Penn State Football (1950 - 2012)

Imagine a college football player with a promising career as he points to the stands and lets everyone know that he'll be back, paying no regard to his leg that is hanging off the cart as he's being driven off the field. Everyone but him knows his hopes of becoming an NFL player have just been destroyed in one swift moment.

Such was the case with Joe Paterno the past eight months. On Sunday morning as officials draped the head of the Paterno statue with a blanket so as not to let the statue know where they were taking him, JoePa's one finger remained extended in the air. Almost as if he stuck his arm out of the blanket to give one final, "I'll be fine."

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Everyone, but the statue -- and the throngs of fans who continue to litter the only living and visible piece of the Penn State legacy with flowers and other memorabilia-- realize the statue -- much like the Penn State football program as we know it -- won't be back. Not anytime soon. Closer to never than later.

It's a bit high-minded for college football fans of another team to say they don't understand why Penn State fans are so bent out of shape. Imagine this THEORETICAL and COMPLETELY UNTRUE AS FAR AS WE KNOW scenario. On October 4, 2012, Alabama Athletics Director Mal Moore holds a press conference to announce his retirement. In this oddly-timed retirement speech Moore admits that he's retiring due to the guilt that has been eating away at him for decades and he can't hold it in any longer in the wake of the Penn State fiasco. Moore, with tears falling to the table as his face looks downward, says, "It is with much regret that I admit that I was aware of child molestation that took place in the 1970s in our athletic department when Coach Bryant was here in the 1970s. I told Coach Bryant we should go forward and tell everyone what this assistant coach was doing, but Bryant said we need to handle it internally."  What Coach Bryant said, went. Moore said he would never go against Bryant, so he dropped it right there.  Moore states that he looked into the situation more and found out that this coach had been doing this for years, but no one wanted to hurt the program, so Coach Bryant demanded that the coach stop molesting children. And that was the last time anyone spoke of it.

Moore breaks down, sobbing uncontrollably and the press conference ends.

Alabama fans everywhere are in absolute nuclear meltdown. Chernobyl blushes. Some fans are livid that Mal Moore would sell the program out like that since the 'Tide no longer needed to bask in these glory days of the '70s. Things were great now.  Why talk now? Besides, the Bear would never allow that.  To this throng of 'Bama fans, it's amazing what the Bear would and wouldn't do in any situation over the course of history. Even in moments that Bryant wouldn't find himself in -- Jesus' death or Chernobyl -- these 'Bama fans apply the WWBD (What Would Bear Do) principle.

Most fans -- the ones that no one would see or hear from in the media -- are livid that the man they revered and all but worshipped would allow something this evil to occur. They feel that all the years they spent following Alabama football and living and dying with the program were in vain. Not just a few months or a couple of years, but a lifetime.  The love for 'Bama that their fathers and grandfathers took to the grave with them was in vain. The one fantasy world that could provide shelter from the ugly realities that the state of Alabama had always carried on its back had just been ripped to shreds and the waters of reality flooded in at a deadly rate. All those years of watching the 'Tide on a Saturday, talking about the Iron Bowl in the middle March, losing sleep over big wins and heartbreaking losses -- they were all a waste. The program is dead. The curtain that appeared to be hiding a larger-than-life enigma had been pulled back to reveal a feeble old man plucking away to uphold the image that Alabama football is everything you believed it to be.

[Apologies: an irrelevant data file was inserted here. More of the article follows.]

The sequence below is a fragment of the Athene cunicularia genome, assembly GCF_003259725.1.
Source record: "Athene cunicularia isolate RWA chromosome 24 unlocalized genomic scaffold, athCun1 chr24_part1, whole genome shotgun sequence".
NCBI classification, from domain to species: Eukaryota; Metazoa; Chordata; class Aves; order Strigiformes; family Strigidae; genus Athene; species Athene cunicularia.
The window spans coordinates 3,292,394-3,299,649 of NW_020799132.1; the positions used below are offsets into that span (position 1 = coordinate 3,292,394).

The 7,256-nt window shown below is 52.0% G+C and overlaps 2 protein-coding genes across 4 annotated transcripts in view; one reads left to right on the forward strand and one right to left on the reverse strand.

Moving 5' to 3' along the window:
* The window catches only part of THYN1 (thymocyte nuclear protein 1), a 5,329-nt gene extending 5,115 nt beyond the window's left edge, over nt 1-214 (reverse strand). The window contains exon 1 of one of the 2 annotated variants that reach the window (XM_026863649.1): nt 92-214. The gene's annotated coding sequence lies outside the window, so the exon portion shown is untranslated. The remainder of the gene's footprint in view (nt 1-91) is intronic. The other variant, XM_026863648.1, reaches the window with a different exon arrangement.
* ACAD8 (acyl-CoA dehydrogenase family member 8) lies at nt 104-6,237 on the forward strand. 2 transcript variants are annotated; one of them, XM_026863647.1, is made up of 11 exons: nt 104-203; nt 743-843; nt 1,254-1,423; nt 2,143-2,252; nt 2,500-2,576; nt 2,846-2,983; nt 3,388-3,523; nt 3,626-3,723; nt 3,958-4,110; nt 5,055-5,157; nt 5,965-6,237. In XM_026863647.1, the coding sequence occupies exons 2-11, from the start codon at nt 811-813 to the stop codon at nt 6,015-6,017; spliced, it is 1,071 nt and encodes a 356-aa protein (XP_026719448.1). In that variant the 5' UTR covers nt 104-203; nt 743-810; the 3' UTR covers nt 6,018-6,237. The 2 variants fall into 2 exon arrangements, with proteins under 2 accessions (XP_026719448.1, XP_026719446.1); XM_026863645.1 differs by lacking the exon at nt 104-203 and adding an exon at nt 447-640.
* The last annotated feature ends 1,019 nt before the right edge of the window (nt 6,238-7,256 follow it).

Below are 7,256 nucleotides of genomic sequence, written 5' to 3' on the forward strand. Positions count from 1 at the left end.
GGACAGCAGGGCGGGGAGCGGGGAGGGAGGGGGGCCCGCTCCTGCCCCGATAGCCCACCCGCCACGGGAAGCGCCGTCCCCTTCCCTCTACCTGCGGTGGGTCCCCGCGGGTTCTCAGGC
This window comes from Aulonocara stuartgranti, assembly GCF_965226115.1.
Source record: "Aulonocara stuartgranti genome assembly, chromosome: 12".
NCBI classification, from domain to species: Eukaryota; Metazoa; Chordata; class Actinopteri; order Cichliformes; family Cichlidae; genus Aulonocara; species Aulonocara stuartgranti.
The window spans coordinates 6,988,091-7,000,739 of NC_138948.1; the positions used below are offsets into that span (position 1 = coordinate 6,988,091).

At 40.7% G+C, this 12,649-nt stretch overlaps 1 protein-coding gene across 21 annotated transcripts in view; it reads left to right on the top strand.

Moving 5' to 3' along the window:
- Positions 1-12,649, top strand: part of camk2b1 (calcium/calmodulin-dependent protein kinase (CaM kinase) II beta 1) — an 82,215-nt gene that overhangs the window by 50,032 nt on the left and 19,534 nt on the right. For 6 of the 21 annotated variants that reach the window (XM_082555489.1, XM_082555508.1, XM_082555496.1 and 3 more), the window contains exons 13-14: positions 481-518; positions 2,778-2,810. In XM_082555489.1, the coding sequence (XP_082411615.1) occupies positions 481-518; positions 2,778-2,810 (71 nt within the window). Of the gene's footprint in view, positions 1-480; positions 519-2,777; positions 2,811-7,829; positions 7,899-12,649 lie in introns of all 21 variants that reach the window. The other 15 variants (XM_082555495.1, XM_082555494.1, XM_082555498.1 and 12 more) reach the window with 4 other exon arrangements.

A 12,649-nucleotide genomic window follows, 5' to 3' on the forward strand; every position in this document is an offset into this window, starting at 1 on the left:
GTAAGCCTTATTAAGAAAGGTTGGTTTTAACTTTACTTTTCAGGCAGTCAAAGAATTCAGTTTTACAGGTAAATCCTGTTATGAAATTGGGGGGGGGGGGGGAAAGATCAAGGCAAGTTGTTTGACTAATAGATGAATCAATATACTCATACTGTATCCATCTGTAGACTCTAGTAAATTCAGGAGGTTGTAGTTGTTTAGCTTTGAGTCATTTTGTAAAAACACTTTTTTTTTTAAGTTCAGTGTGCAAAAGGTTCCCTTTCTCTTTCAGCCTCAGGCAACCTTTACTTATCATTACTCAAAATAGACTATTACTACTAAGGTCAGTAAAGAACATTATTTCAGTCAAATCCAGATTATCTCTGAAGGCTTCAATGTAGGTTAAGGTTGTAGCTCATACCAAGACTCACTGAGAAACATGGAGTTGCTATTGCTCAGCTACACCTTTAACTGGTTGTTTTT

No more.

Thus is the logical Penn State fan -- the Penn State fan the media refuses to allow the public to see or hear.  He/she comes to the realization that as strong as JoePa's Coke bottle glasses were, they weren't strong enough to prevent him from being blinded by the bright lights of the Penn State program. Possibly even blinded by his own name and success.

The sad little old man that was behind the curtain pushing the buttons to uphold the image that Penn State football was everything you believed it to be has died yet again. His first death came when, in one swift week in November, he was fired as head coach of a team that he had been apart of for 60 years (NBC became a television network five years before Paterno joined the PSU coaching staff). Within two months of that tumultous week, JoePa was dead. Within another six months, he went from an elderly and sympathetic figure in a horrible story to a despised national villian.

His final Voldemort-like horcrux was removed from outside Beaver Stadium yesterday. The final rock on the mountain of denial on which his most loyal supporters were clinging was ripped from their grasp. They now fall with the Penn State program. It's a long fall and there's nothing guaranteeing them that they will ever land.

The NCAA just announced that Penn State football will lose 40 scholarships over four years.  Any player can transfer at any time over the next four years as well. In essense, rather than the death penalty, the NCAA just amputated every limb from the body of the Penn State football program.

JoePa didn't go to the grave alone. He took an entire football program and generations of Penn State football fans with him.

R.I.P. Penn State Football


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